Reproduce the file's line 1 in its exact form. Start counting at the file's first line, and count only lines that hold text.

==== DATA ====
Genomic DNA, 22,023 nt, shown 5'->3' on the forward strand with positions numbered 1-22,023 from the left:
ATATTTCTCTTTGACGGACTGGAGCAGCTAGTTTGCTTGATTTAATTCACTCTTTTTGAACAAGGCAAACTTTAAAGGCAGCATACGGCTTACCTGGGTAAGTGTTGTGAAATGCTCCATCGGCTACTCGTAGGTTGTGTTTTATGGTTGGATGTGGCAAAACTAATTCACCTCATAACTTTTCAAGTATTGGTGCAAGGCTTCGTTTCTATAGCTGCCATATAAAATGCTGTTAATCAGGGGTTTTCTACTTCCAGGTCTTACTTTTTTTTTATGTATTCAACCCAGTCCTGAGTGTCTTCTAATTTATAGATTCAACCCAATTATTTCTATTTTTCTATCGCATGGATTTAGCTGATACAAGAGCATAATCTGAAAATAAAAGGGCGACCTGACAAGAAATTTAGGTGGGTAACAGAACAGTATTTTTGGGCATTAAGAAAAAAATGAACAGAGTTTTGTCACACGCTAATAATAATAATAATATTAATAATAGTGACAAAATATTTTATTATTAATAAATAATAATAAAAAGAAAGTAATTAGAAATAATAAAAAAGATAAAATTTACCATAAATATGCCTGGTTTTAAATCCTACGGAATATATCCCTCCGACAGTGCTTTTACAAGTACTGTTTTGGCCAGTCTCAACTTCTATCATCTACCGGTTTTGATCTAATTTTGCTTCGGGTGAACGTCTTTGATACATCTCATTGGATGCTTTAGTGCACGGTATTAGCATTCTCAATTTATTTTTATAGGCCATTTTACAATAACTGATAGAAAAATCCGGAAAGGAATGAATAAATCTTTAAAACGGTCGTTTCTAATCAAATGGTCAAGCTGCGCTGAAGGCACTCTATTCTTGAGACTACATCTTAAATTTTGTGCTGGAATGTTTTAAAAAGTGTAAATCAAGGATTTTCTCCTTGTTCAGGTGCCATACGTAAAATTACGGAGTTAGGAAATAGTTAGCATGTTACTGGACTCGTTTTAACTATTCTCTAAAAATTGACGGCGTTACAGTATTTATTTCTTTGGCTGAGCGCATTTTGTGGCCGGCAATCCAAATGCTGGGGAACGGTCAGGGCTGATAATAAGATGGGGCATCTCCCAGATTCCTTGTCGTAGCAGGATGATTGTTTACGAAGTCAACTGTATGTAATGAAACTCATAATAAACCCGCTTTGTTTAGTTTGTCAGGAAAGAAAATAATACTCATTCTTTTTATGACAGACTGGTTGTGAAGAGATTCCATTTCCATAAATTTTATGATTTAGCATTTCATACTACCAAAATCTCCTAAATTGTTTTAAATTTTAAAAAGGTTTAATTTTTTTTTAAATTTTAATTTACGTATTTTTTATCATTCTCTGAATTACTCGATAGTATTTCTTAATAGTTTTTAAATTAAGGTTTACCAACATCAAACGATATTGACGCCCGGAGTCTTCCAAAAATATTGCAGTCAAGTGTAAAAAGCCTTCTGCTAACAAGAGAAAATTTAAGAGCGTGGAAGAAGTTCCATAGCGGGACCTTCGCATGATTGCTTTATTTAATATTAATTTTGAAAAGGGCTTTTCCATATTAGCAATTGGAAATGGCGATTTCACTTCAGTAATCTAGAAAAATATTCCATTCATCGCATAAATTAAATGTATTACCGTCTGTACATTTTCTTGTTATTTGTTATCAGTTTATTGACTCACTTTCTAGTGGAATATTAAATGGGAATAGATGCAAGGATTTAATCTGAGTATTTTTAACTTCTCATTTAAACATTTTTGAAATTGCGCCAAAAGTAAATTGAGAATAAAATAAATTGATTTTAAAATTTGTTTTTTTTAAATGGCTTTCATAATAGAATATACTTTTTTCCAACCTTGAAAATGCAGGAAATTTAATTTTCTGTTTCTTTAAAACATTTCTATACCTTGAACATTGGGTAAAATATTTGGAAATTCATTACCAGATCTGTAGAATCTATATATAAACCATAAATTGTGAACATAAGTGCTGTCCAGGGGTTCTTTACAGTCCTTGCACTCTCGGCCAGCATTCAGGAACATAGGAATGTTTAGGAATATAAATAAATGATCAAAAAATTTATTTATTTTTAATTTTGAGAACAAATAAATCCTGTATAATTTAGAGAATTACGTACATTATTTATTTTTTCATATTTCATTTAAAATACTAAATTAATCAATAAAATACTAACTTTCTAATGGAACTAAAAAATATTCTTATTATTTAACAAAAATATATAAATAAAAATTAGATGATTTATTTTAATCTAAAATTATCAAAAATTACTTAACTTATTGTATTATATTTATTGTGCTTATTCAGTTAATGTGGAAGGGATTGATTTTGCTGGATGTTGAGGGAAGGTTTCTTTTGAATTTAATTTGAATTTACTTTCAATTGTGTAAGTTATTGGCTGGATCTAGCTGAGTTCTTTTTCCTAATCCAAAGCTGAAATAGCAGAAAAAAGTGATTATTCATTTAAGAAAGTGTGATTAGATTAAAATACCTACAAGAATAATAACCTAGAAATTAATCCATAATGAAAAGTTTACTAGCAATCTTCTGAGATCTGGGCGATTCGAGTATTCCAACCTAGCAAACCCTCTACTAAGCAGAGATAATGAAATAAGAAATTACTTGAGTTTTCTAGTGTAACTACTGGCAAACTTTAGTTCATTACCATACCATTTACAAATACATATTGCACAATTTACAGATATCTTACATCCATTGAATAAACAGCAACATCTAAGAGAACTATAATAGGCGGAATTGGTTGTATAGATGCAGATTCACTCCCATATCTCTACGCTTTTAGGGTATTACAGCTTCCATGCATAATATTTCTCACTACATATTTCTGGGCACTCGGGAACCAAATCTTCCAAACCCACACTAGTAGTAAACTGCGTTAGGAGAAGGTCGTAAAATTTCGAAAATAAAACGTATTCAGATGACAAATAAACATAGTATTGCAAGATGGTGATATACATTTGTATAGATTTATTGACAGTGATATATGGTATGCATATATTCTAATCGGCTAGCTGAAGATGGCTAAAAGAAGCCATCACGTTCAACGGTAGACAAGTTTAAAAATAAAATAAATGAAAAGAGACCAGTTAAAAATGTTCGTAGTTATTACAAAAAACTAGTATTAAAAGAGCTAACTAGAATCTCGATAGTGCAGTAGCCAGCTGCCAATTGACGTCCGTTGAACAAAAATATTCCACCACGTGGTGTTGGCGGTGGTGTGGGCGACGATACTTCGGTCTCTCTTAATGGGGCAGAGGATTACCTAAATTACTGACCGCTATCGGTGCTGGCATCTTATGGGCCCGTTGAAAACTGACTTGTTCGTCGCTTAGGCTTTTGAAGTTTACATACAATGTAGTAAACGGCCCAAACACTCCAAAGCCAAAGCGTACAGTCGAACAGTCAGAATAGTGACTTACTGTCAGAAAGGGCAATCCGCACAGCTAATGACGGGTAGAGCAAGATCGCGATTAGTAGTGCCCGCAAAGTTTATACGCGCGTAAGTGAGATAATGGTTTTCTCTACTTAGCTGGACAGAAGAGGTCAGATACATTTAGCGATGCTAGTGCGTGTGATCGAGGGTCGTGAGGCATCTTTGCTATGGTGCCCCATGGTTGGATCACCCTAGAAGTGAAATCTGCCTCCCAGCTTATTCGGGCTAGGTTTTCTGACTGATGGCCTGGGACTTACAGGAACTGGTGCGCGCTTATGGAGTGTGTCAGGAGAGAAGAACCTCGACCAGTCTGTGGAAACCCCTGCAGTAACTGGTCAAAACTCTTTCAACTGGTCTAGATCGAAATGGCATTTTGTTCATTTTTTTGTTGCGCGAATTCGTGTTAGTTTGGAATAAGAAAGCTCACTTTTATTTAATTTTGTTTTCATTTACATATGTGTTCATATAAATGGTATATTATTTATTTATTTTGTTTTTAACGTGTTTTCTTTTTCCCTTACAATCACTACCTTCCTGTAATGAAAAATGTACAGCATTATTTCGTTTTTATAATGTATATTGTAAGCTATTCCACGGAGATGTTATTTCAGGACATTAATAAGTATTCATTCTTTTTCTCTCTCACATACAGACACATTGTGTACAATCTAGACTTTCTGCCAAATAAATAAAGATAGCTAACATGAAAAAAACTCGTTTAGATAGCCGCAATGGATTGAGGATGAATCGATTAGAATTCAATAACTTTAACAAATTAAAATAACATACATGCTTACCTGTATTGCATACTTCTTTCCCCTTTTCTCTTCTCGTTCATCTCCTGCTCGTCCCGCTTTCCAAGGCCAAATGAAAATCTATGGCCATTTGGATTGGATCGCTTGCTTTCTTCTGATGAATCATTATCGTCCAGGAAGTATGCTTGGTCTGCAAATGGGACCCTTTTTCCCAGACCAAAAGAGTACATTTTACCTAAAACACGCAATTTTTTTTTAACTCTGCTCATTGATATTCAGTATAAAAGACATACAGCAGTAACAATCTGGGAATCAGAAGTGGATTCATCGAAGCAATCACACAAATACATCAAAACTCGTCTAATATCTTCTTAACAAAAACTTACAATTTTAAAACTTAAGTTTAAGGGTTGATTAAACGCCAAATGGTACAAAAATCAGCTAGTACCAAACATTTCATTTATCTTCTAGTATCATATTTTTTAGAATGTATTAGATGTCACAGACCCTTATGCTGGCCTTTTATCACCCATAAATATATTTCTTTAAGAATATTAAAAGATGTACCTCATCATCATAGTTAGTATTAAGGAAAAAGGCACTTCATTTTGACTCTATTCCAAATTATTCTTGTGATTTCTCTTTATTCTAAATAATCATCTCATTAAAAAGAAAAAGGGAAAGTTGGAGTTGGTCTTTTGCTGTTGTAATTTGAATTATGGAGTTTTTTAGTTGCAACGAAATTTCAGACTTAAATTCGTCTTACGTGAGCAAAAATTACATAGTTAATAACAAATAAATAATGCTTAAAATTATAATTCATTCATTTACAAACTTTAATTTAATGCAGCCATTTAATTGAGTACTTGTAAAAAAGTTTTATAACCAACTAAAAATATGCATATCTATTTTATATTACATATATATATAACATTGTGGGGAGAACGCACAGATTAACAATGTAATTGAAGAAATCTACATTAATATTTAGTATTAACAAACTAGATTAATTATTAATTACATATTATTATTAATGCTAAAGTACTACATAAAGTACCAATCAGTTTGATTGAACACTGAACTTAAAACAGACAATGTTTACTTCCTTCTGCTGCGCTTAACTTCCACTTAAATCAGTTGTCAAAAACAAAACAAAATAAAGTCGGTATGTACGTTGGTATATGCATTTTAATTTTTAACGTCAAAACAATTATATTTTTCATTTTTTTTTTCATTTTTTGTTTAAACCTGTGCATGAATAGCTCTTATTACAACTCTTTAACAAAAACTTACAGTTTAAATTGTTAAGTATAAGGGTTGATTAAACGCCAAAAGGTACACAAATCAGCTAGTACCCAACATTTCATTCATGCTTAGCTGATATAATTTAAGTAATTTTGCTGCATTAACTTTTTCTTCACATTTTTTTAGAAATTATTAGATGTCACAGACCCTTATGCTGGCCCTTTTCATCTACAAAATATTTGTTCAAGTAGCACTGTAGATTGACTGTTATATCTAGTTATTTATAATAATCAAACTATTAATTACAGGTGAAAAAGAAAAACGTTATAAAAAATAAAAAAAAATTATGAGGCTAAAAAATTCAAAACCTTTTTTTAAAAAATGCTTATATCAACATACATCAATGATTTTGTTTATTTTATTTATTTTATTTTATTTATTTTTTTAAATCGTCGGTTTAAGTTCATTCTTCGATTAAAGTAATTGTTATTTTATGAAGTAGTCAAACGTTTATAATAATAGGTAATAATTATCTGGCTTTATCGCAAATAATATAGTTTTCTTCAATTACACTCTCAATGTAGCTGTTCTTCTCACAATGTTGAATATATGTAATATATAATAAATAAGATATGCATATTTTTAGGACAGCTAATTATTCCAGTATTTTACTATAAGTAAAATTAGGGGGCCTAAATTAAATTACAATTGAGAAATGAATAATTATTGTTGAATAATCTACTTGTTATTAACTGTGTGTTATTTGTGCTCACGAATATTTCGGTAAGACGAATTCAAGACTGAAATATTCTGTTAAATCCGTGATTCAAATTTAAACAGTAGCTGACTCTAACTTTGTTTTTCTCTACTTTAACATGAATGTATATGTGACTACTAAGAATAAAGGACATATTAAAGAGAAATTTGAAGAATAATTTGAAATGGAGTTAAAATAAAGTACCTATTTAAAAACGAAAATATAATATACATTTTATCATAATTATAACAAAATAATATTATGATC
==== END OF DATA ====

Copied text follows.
Genomic DNA, 22,023 nt, shown 5'->3' on the forward strand with positions numbered 1-22,023 from the left: